Art and took part
If you have followed the history of the game since its announcement, the storm of insults and criticisms towards the look and feel of the game, which abandons the cel shading of Curse, the pixel art of the first two chapters, and also the more purely “videogame” style of the two Special Editions. Using the artistic style of Rex Crowley, already famous for Tearaway, the series therefore acquires an unprecedented aspect, which without beating about the bush has blown away the fans… even before playing the game or actually seeing everything in action. No mistake could be more serious.
Honestly, this stylistic choice has also displaced those who write to you, but luckily I have seen fit to give hasty opinions, because Return to Monkey Island is nothing short of exquisite to the eye. Of course, it could be unusual or sometimes out of tune (for example on maps), but everything else - and believe me - the rest took on a very pleasant aspect, which despite being different from the previous ones made us hit in the face by melancholy at the sight of certain places. or characters.
The only thing that, perhaps, could in a sense mancare, is it detachment between the comic and the serious. Let me explain: much of the comedy of the series was in the fact that in terms of graphics everything was recreated to recall the "realistic", which with the bizarre comedy of the situations and of some aspects in particular, created a contrast that was it same comedy. In the case of this last chapter the detachment fails, and the kind of comedy we get from Gilbert and Grossmann is exactly what we expect from the graphics. We reassure you, however, because we reiterate that the art work was excellent.
Diary of a longtime pirate
Last but not least, it is right to devote a small part to the melancholy aspect of the game, which as we said at the beginning of the review is one of the focal points of Return to Monkey Island. Throughout the adventure, in addition to following the events and making new acquaintances, you will be literally submerged from references, quotes, encounters, objects, mechanics, and similar situations to past video games of the series, a real one love letter to fans. The amazing thing is the way all of this has been consistently reshaped and built with the story we are living together with Guybrush (and not only). What if you want to compete with yourself? No fear! Because Gilbert also thought of this.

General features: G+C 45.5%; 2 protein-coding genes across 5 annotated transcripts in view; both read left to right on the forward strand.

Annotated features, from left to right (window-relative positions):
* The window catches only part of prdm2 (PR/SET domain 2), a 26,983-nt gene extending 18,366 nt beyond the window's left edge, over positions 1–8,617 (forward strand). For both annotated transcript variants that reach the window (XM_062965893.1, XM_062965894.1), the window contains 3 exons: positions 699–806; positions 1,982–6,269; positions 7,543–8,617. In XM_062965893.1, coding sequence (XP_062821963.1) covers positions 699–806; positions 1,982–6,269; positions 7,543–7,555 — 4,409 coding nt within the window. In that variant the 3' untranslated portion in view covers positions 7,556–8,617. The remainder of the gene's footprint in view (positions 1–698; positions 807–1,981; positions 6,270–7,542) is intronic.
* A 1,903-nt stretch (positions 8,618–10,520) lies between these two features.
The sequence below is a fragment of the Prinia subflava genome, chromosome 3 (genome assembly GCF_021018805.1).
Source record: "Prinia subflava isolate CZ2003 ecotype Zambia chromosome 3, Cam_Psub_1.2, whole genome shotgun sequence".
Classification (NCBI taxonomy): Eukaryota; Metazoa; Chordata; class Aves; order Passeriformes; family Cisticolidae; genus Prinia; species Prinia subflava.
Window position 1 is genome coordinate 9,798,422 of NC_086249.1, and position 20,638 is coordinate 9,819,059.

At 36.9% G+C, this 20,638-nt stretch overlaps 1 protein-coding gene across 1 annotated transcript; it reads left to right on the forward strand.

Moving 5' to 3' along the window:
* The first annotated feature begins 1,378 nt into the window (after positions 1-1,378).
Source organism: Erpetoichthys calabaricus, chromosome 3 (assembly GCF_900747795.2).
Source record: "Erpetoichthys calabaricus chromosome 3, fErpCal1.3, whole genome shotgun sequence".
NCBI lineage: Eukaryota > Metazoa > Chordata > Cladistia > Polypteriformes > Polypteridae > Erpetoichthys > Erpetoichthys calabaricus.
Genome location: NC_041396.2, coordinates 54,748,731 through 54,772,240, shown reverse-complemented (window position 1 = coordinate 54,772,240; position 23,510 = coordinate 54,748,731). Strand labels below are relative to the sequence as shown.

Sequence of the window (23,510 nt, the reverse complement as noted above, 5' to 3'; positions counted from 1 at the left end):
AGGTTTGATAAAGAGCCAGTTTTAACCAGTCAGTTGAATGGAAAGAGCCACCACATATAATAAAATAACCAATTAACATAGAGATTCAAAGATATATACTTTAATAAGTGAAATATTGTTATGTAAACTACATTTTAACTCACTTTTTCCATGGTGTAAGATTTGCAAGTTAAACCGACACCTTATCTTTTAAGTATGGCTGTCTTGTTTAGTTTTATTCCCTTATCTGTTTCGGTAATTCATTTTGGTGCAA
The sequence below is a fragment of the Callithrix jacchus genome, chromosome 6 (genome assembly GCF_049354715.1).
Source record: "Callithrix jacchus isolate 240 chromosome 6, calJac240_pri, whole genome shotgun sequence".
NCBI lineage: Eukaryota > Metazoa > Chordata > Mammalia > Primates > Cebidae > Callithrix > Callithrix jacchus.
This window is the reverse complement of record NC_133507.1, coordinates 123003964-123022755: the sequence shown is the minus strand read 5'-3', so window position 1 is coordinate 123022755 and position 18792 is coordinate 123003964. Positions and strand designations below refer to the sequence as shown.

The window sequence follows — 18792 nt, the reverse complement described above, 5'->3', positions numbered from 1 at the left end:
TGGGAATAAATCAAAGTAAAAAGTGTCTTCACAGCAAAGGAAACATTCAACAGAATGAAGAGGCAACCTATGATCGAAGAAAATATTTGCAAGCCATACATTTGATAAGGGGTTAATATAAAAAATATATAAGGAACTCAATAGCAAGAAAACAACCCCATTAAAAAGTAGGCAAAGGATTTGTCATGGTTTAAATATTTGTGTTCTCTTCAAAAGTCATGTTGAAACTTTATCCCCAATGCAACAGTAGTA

At the beginning of the game you will find a empty card album to fill, cards that you will find scattered around the various game backgrounds. Simple collectibles? No! A great quizzes, with each card will represent one question different to which we can respond when we want. The questions concern not only Return to Monkey Island, but the rest of the titles in the series as well! A nice way to test both our memory and our melancholy affection for the saga. Be careful not to make mistakes though! Otherwise the card will be destroyed. Finding them all and answering the questions can turn out to be a pleasant pastime, a completely optional break between one puzzle and another.
We close the review by talking about the audio sector of Return to Monkey Island, which incorporates some of the items that we had the pleasure of listening to in the Special Editions, with Dominic Armed in pole position in the role of Guybrush. The level of the dubbing it's great, and all the characters, old and new, have been characterized to the fullest. Also there colonna sonora it stands at great levels, despite the fact that on balance it is able to leave less "the footprint" compared to the main theme of MI2, for example. Fitting, pleasant, and with some "galvanizing" flash that never hurts.Review
- Return to Monkey Island (Tested on PC) 8.5 Final grade
Approaching a game like this, with such an enormous historical and emotional weight, is certainly difficult for all players, a situation where hope and fear come together in a single, very justifiable magone. Fortunately for our joy, Return to Monkey Island is a little gem, which despite the decidedly subdued difficulty is played in an absolutely pleasant way, and with a story that manages to captivate us right away. The gameplay has adapted to the most modern players, drying some more cumbersome mechanics, oiling where a lubricant was needed. The humor is not lacking, not even the quotes, and artistically it turned out to be very pleasant. The rest are only sterile stances ...